It’s said that your eyes are the window to your soul, but what about when you have a case of red eye? No one wants to feel embarrassed or deal with the hassle of red eyes. People may avoid you, thinking it’s something contagious when it could be something as simple as the dust in your office.
Here’s a closer look at some reasons your eyes might be red.
Why are your eyes red?
Baylor Scott & White optometrist William White, OD, said red eyes are typically caused by one of three main factors:
- Infection, typically a virus or bacteria.
- Environment, typically allergies, lack of sleep, or exposure to irritants.
- Systemic, typically decreased tear production due to aging or systemic inflammation such as lupus or rheumatoid arthritis (both can cause chronic dryness and inflammation).
“The red appearance is caused by enlargement, or dilation, of the blood vessels, typically in a tissue called the conjunctiva,” Dr. White said. “Occasionally, a blood vessel will break and can cause pooling of the blood between the layers. Thankfully, this is not usually a problem and just takes a week or two to slowly clear and no treatment is needed.”
Most red eye problems can be identified and treated without any serious complications.
Identifying the cause of red eyes
In order to understand red eye, your optometrist will try to identify the cause of redness, which involves a very good history. Be sure to tell him or her about your medications and environment. For example, a farmer who is constantly exposed to wind and dust will likely have a different cause for their redness than a person who works in an office.
Some questions you may be asked include:
- How often are your eyes becoming red?
- Is it one or both eyes?
- Is there any pain or itching with the redness?
- Does anything seem to make it worse or better?
After you answer these questions, your provider may take a look in your eyes and surrounding tissue. During this thorough examination, he may see explanations of what is causing the red eye.
How to tell if you have pink eye
Dr. White explains that just because the eye is red does not mean the person has “pink eye.” Viral conjunctivitis (“pink eye”) is very contagious and should be treated by your doctor. But before you avoid your friend or coworker with red eyes, remember that there are other causes of redness.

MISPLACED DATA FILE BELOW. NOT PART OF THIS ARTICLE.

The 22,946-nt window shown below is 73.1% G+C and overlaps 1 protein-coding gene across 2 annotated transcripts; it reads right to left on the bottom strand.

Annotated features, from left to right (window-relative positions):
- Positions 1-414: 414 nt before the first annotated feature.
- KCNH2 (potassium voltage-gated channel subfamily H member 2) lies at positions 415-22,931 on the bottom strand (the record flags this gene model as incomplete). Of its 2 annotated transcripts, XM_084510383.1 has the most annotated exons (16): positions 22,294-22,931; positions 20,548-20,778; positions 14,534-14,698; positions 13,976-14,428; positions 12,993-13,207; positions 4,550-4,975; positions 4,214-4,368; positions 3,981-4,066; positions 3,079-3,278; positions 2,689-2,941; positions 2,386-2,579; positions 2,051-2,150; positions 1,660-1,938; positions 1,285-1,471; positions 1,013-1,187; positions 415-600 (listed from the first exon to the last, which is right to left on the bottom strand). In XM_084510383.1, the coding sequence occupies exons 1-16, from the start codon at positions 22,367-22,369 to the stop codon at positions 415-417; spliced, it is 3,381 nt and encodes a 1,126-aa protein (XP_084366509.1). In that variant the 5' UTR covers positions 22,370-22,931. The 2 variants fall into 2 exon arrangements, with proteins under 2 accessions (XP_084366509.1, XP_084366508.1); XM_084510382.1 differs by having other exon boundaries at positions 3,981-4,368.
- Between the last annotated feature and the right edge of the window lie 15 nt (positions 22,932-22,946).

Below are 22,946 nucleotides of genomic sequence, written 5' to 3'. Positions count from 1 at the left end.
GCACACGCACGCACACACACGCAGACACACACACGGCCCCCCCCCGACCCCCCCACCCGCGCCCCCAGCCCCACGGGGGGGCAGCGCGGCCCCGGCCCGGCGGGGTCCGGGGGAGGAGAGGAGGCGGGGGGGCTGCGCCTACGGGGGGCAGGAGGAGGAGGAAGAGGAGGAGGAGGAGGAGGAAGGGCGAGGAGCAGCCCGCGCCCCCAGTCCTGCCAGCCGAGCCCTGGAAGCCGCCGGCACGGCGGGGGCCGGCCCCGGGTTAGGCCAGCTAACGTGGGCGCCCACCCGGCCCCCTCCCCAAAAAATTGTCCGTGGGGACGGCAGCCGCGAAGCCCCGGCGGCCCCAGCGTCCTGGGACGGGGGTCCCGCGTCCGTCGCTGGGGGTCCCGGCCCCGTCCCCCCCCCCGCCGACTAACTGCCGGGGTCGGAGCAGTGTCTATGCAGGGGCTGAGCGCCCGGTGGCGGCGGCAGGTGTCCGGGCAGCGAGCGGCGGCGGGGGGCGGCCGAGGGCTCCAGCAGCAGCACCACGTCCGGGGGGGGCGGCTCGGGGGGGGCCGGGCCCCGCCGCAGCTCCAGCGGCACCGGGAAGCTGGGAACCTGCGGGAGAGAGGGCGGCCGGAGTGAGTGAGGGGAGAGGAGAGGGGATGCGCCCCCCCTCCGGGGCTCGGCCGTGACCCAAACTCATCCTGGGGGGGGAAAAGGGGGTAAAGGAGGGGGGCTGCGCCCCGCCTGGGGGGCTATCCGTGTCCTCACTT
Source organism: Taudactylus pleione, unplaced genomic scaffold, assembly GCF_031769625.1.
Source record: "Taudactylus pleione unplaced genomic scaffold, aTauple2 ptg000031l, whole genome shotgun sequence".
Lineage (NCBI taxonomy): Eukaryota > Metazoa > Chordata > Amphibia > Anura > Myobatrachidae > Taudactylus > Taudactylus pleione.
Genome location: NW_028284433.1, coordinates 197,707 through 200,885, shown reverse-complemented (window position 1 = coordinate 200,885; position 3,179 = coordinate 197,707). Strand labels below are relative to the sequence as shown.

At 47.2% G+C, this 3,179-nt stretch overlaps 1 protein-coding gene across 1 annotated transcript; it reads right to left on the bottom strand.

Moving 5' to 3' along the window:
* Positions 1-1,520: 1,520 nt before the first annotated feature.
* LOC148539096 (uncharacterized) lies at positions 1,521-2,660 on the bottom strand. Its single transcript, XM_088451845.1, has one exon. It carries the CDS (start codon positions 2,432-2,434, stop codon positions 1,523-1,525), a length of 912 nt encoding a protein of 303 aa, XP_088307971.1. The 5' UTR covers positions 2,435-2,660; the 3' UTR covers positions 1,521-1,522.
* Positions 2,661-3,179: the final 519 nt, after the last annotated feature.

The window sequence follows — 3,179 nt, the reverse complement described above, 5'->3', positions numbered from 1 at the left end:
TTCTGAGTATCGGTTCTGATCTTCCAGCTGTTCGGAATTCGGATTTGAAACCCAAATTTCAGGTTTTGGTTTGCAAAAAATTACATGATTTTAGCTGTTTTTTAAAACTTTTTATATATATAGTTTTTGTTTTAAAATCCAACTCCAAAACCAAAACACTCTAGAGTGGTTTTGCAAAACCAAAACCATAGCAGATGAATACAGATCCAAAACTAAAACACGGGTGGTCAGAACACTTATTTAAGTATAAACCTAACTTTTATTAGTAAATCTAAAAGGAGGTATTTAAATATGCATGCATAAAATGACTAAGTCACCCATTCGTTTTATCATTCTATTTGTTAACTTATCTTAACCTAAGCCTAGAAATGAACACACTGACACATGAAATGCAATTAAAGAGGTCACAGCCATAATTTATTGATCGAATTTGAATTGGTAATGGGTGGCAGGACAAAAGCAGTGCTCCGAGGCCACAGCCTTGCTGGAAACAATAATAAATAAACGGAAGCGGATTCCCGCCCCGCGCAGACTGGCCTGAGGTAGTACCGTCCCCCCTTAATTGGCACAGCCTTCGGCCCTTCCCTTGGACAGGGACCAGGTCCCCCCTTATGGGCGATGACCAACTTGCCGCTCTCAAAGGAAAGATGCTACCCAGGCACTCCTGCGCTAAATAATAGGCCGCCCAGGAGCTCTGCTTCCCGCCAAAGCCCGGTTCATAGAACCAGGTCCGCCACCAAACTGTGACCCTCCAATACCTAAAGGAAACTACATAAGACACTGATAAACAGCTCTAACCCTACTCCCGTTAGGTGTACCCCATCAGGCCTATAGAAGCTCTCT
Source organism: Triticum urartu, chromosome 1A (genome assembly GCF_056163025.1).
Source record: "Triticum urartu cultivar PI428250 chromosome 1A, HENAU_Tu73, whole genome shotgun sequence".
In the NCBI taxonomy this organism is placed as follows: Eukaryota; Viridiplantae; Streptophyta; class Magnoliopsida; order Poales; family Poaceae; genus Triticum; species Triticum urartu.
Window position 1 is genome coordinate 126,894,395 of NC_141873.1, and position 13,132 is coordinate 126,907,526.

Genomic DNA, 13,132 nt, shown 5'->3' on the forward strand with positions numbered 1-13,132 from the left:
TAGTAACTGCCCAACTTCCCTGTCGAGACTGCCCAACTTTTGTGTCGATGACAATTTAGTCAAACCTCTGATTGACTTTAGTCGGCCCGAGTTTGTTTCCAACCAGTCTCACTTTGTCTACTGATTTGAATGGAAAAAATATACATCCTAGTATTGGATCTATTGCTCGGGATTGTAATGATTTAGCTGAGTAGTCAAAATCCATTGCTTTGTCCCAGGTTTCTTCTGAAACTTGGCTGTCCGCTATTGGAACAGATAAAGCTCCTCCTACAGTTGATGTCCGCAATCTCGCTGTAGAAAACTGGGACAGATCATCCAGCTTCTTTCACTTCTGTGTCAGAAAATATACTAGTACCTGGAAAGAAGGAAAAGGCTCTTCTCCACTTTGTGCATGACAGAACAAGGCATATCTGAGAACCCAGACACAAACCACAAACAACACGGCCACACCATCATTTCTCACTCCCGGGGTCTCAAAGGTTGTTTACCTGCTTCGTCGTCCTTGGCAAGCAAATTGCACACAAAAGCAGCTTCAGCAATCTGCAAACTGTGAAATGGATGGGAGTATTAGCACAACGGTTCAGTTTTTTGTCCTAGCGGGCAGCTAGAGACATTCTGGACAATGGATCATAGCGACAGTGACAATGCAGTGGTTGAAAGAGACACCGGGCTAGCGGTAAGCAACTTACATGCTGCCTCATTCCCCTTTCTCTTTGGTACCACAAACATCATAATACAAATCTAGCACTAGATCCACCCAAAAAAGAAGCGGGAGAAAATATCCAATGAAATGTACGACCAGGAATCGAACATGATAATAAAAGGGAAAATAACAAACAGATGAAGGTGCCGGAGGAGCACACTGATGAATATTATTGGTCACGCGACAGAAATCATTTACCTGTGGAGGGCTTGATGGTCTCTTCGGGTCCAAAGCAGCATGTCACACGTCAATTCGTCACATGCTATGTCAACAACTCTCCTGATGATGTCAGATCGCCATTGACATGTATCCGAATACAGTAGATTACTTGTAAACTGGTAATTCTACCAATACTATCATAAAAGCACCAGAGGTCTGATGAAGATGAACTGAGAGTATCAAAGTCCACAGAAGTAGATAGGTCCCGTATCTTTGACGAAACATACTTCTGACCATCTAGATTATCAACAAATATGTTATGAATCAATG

“Most redness is going to be caused by allergies or dryness and is not spread from person to person,” said Dr. White.
Treating red eyes
Consider the following when treating red eyes:
1. Red eyes due to allergies
For red itchy eyes caused by allergies, Dr. White advises over-the-counter medicines, used in the morning and at night. These drops work best if they are started about a week before allergy season and continued each day until the allergen is no longer active.
2. Red eyes due to dryness, wind or dust
Artificial tears work well if the cause is dryness or exposure something such as wind or dust. Dr. White typically advises using eye drops a few times a day. Putting the drop in the refrigerator can also provide extra relief but is not always necessary.
3. Red eyes that are swollen
Cold compresses can be very helpful for red, swollen eyes. Dr. White typically advises a cold washcloth or ice pack to be used as needed but for no longer than 10 minutes at a time.
What about red eye drops?
“Red eye” drops can be helpful but should only be used for a short time.
“Using a drop such does not treat the problem,” said Dr. White. “These drops constrict the blood vessels and make the eye less red, but it does not address the reason for the redness.”
In fact, as you keep using these drops, it can actually cause the eye to become redder because your blood vessels will become accustomed to the drug causing them to constrict.
“Once the drug wears off the vessels will rebound and become enlarged or dilated,” said Dr. White. “This makes the eye red again and many people will begin to use the drop more frequently to help combat the redness that is being caused by the drop itself.”
So before you get stuck in this eye-drop cycle, try not to use the drops more than three to four times a day, and only for a couple days.
“Again, these drops just cover up the redness, so if a patients eyes are still red after a day or two of use, then there is likely a constant problem that needs to be addressed,” said Dr. White.
If you’ve been using these “red eye” drops for some time, try switching to a different drop to stop the cycle. As a substitute, use drops that say “eye lubrication” or “tear replacement.” These are gentle and will not cause your eyes to get even worse over time.
Best of all, you’re better off figuring out the underlying cause of the redness and treating the cause instead. Find a doctor near you to solve your red eye woes.